Hard Target 2 (2016)

Rating:

USA. 2016.

Crew

Director/Photography – Roel Reiné, Screenplay – Matthew Harvey & Dominic Morgan, Producer – Chris Lowenstein, Music – Trevor Morris & Jack Wall, Visual Effects – Cinemotion, Special Effects Supervisors – Alex Gunn & Rangsun Rangsimaporn, Production Design – Boontawee Taweepasas. Production Company – Interborough-Frelaine

Cast

Scott Adkins (Wes Baylor), Robert Knepper (Jonah Aldrich), Ann Truong (Tha), Temuera Morrison (Madden), Rhona Mitra (Sofia), Jamie Timory (Landon Marshall), Sean Keenan (Tobias Zimling), Peter Hardy (Jacob Zimling), Adam Saunders (Esparto), Amarin Cholvibul (Win), Troy Honeysett (Jonny Sutherland), Sahajak Boonthanakit (The General), Gigi Velicitat (Maduka)


Plot

Top MMA fighter Wes Baylor accidentally kills his best friend Jonny Sutherland during a match. Six months later, Baylor has dropped out and is living as a fighter in street competitions in Bangkok. He is approached by Jonah Aldrich who offers Baylor half-a-million dollars to participate in a fight. Agreeing, Baylor is flown to Myanmar where he is then shocked to realise that what he has agreed to it a no-holds-barred competition where he will be pursued by various paying hunters. The hunt begins with the unarmed Baylor having to cross a hundred miles of jungle to the Thai border, while the hunters come after him with a heavy arsenal of weapons.


Hard Target (1993) was one of Jean-Claude Van Damme’s biggest hits. It was made at the time when Van Damme crossed over from being a martial artist making kickboxing action films to becoming a big name star. It was also the first English-language film from Hong Kong director John Woo who fired it up with the pyrokinetic balletics that became his trademark. It was the action element that made the film – beyond that, the story was no more than an action movie variant on the oft-filmed The Most Dangerous Game (1932) about a lone man being forced to survive against hunter(s) with nothing but his bare hands.

Twenty-three years after the original came out, we now get a sequel with Hard Target 2. (Whether it is a sequel is a debatable question – there is no direct continuity between either film, this reads more as just as a re-run of the original with different actors and a different location). The surprise is why now? Do audiences remember the first film? If there was any market for a sequel, it would surely have been in the few years after the original came out where it would have been relentlessly sequelised in the same way that Van Damme’s Bloodsport (1988) and Kickboxer (1989) were without him on multiple occasions.

Hard Target 2 comes from South African director Roel Reiné. Reiné has made a career out of making sequels to other people’s films with the likes of Death Race 2 (2010), Death Race 3: Inferno (2012), The Scorpion King 3: Battle for Redemption (2012), The Condemned 2 (2015) and The Man with the Iron Fists 2 (2015), as well as original works such as Drifter (2008), Deadwater (2008), The Lost Tribe (2010) and Dead in Tombstone (2013).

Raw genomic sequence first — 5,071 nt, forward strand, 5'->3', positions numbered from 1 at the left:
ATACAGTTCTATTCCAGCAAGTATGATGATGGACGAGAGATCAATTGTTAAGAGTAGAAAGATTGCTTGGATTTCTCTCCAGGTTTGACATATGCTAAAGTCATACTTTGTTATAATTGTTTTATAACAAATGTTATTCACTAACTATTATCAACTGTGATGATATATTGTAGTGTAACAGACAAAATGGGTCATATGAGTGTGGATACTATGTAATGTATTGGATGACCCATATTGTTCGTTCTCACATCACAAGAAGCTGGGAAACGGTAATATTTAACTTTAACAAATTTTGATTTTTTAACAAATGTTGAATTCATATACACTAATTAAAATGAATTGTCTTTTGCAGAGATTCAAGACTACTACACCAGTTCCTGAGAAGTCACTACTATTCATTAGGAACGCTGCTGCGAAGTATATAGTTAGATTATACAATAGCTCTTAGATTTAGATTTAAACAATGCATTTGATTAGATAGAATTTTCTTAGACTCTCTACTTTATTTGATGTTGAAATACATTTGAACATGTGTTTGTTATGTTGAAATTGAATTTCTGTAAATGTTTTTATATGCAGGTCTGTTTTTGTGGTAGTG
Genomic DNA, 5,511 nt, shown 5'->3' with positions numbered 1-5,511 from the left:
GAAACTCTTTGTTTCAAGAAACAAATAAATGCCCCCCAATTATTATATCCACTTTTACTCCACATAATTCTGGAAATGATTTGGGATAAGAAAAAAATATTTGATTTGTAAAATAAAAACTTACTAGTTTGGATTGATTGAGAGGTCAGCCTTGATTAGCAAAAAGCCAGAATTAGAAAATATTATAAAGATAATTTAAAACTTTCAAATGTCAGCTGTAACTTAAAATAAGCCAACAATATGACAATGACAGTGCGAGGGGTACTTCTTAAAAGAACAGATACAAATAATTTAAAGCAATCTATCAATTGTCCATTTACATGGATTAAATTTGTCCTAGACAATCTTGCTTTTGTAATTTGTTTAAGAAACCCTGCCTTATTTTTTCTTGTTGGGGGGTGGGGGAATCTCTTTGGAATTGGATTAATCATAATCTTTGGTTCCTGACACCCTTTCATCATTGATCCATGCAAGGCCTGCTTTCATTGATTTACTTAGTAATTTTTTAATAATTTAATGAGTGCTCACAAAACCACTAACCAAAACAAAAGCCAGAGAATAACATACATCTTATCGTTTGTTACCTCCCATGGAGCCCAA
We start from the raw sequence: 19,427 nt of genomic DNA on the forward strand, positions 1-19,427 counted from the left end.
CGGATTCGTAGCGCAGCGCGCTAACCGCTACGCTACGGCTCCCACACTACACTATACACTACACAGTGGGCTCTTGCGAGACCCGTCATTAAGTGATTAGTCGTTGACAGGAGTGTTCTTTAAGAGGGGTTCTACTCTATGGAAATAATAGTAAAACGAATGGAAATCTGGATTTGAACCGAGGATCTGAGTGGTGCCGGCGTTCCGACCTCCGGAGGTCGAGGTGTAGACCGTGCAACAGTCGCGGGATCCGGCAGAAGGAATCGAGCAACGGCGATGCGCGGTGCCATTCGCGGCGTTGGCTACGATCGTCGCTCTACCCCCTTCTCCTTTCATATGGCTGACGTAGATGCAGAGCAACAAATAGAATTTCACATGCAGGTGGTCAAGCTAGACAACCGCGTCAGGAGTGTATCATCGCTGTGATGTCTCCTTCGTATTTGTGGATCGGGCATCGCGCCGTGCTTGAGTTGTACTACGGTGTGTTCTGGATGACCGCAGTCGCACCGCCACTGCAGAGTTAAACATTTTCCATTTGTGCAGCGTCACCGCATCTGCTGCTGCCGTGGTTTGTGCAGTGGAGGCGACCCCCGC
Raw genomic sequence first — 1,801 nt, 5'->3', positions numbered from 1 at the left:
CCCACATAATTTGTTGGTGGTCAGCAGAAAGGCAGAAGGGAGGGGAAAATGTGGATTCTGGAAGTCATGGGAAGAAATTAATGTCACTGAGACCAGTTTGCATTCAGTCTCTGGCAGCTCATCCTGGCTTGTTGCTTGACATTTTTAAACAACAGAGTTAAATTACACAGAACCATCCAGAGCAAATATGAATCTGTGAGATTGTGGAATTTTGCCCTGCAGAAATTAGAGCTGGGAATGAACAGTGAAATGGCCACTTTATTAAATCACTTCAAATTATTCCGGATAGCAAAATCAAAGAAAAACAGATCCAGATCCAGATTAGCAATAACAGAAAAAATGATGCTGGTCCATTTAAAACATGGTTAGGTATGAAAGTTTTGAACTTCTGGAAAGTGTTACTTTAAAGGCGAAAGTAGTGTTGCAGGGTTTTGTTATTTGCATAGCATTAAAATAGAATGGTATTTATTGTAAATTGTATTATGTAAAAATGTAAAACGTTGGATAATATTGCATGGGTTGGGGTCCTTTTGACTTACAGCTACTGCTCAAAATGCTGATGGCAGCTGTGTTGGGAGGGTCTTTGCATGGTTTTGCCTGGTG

I liked the original. It wasn’t a great film but John Woo’s action balletics made it highly watchable. The unfortunate downside of Hard Target 2 is that Roel Reiné seeks to replicate John Woo’s kinetic acrobatics but delivers almost nothing else. Thus the whole film consists of slow-motion shots of Scott Adkins kicking people, vehicles racing and skidding, explosions, slow-motion shots of bullets, arrows and shells being fired and so on. It feels like a film that has been conceived around its action sequences and then a plot loosely strung around these. The unfortunate aspect of this is that not a single one of the action sequences kick in with the kind of awe that makes you go “wow” like Woo did. Rather they sit there and wash over you in a brain-unengaged way. There is nothing to the sequences, no feeling that anything is at stake or where the outcome is not in doubt, no seat-edge intensity, nothing.

Scott Adkins has a reasonable likeability as the action hero. Robert Knepper gets into the villainy, although is largely defeated by the fact that the writing is utterly one-dimensional. The supporting cast is not uninteresting. There is Rhona Mitra, one of the most beautiful actresses in the world, who you wish had been given more to do. As it is, she struts through the film as though she is majorly pissed off at having to be there. Maori actor Temuera Morrison, not the most expressive of actors, lends solid support as Robert Knepper’s taciturn henchman.



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